Jesmond Three Sixty
Newcastle upon Tyne
0191 281 3010
Gluten free? Yes
Anyone who spends a bit of time writing about restaurants will quickly find themselves the target of press releases declaring this or that new opening to be the hottest thing since sliced hype. You soon become inured to the over-familiar and breathless tone of these communiqués, with their exclamation marks and awful words like “tantalising” and “fully-loaded”.
Off the top of my head, precisely none of the greatest meals I’ve ever eaten came after having reading PR blurb. A number of the most awful ones did though. Funny that.
Nonetheless, every now and then I stumble across some release that is so vibrantly bonkers I find myself drawn to check out the place it purports to describe, like a sick moth to a roaring flame. Which explains why my friend and I recently found ourselves in what used to be Mr Lynch, but has recently been rebranded as, ahem... The Holy Hobo.
“The Holy Hobo?” you might reasonably ask, eyebrows raised. Fear not, their website is chock full of nourishing info.
The Holy Hobo is “a Mecca of Good Vibes”. It is “your next adventure, as living the dream is supreme, keeping it real with Primarni or Armani”. Pardon?
“There’s truly nothing like Holy Hobo”. Really? How so?
“Here at Holy Hobo, we’ve spent countless nights at the drawing board to handcraft the most scrumptious food menu you’ll find this side of the planet.” Seriously?
Well, “we’re not just saying that to catch your eye, it’s said with gusto and bravado because we’re confident in the fact that Holy Hobo represents and provides that feel-good feeling that can only be compared to when you see your crush, the moment when you take off your shoes after a long day, or finally slip into those warm and soft PJ’s.”
That sounds to me like a pitch that was dreamt up after the speedballing of a gram of some hectic new boom-rave drug. It’s certainly a lot to ask from a bar with food in Jesmond, but we thought we’d give it a try.
The comedy/madness has slurried out from the website onto the menus. Our eye was inevitably drawn to “Kim Jong’s (alleged) weapons of ass destruction (£10.95).”
When did it become groovy to name a chicken burger after a murderous dictator? I scanned the menu for Pol Pot’s Pulled Pork or Hitler’s Harissa Hot Pot, but the Kim burger was thankfully a one off.
Anyway: which Kim Jong is it - Supreme Leader or Little General? And as for the anal reference, which suggested that this dish might be a tribute to the chef’s favourite porn star, was this a reference to the coleslaw or the spicy sauce? So many questions.
Ineviteably, the reality of the thing failed to live up to the mythos. How could it? It wasn’t bad, being crisp, not overly dry and served with decent chips, but it was, at day’s end, just a chicken burger. As for the alleged sphincter-busting weaponry of the ghost chilli sauce, well... it was certainly no threat to world peace.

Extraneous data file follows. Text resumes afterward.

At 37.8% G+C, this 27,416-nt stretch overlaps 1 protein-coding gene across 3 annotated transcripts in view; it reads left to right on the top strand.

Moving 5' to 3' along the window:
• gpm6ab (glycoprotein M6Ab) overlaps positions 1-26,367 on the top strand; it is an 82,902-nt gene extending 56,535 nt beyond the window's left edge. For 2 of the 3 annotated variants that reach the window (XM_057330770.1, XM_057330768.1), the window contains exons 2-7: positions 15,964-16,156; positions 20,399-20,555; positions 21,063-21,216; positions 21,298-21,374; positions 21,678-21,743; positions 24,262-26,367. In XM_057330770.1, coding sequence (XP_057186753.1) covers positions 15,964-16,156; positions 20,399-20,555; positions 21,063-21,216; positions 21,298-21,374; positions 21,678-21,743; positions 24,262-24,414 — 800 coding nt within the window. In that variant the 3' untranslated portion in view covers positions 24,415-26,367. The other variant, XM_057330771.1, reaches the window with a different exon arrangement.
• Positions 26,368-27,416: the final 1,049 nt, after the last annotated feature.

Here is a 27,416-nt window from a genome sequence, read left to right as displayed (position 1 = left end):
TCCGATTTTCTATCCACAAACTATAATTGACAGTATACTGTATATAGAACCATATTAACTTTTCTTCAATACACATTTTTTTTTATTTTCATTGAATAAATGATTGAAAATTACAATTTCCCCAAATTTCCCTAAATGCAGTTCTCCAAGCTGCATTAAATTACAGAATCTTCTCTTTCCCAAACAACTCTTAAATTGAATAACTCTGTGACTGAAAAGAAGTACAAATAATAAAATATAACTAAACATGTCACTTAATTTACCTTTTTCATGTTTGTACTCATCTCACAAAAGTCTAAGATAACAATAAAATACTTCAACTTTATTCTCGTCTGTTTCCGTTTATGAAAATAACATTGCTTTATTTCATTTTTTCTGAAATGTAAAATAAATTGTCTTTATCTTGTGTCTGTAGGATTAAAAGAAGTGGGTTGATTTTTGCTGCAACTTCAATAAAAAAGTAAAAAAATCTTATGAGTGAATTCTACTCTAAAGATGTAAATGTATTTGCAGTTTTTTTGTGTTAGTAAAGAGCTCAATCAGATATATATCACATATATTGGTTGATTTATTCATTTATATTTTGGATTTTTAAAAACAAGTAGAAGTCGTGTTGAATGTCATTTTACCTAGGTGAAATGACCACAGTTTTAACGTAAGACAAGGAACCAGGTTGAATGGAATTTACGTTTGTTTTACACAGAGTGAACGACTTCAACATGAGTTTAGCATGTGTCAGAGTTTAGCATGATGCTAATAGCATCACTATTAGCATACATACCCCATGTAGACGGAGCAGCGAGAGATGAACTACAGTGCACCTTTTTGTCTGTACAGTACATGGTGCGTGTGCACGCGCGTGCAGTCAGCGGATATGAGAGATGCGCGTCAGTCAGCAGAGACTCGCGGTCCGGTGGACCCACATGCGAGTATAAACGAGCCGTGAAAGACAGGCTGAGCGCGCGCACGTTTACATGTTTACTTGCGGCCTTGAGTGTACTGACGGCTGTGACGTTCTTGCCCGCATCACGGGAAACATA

“I could use this as eyewash and barely notice,” snorted my friend, a noted expert in the consumption of fiery comestibles.
My own main course of Moroccan lamb with “posh” salad, chosen from the kebab section, sported fall-aparty slow cooked sheep with decent flavour, but was terribly let down by being served with a stone cold and chewy flatbread. This, having all the character of an inner tube, tasted like it might have been whisked from a plastic packet just moments earlier.
Our menu advised: “At Holy Hobo our signature kebabs are a step up from your local take away”. Hmm. My local takeaway makes pillowy flatbreads fresh for each order. Just saying.
A number of options culled from the snacks and starters sections of the menu had been better. Halloumi fries had a golden crumb and were squeaky-soft within, so fine. A scatter of pomegranate seeds and a squirt of perky coriander sour cream lent them some colour and interest.
Sweet and sour crispy kale was, like a WWE wrestler, rather greasier than necessary, but still enjoyable in a smutty sort of way.
Their falafel were a bit rustic, sporting chunks of chickpea but were perfectly fine and came with a lurid but earthily tasty peanut and beetroot hummus. Sad, wilted strands of microherbs - amaranth maybe? - looked like the result of a primary school kid forgetting to water the cotton wool. Honestly, if they look this shrivelled, just leave them off the plate.
Pig scratching sticks were thin lengths of salty porcine crunch, with the oink factor turned up by means of a wrong-but-enjoyable baconnaise that tasted a bit like the sauce they put on Big King burgers.
Booze-wise, there is a huge book of beverages to choose from, featuring everything from daftly named cocktails (The Redemption of Ant McPartlin, anyone?) to flowering jasmine teas. Fair play for having an unusually good selection of spirits, particularly rums.
Their libationary centrepiece is Budvar Tankové Pivo, or tank beer, which is shipped direct from the brewery in the Czech Republic and, unlike most industrial lagers, is matured for 90 days (fun fact: “lager” is German for “warehouse”). I tried a pint and thought it nice enough, with a noticeably soft mouth feel, but I struggle to get excited about any lager. Much more exciting was a pint of Wylam’s dependable Jakehead, brewed just down the road.
In fact, that pint of Budvar pretty much sums up the experience of The Holy Hobo. Lots of elaborate spiel, but really, like lager, it’s nothing special: just an ordinary bar with, despite the hype, pretty ordinary bar food. Still, it’s the best - or certainly the least bad - meal I’ve had at an Apartment Group venue for a while, the staff were nice when we could get hold of them and the way they’ve done the place out is fine, if you ignore the occasional outbreak of on-theme Instabait.
This is a hobo that doesn’t need clearing off the streets; it just needs a few more nights at the recipe drawing board, and a menu without all the drunken nonsensical ramblings.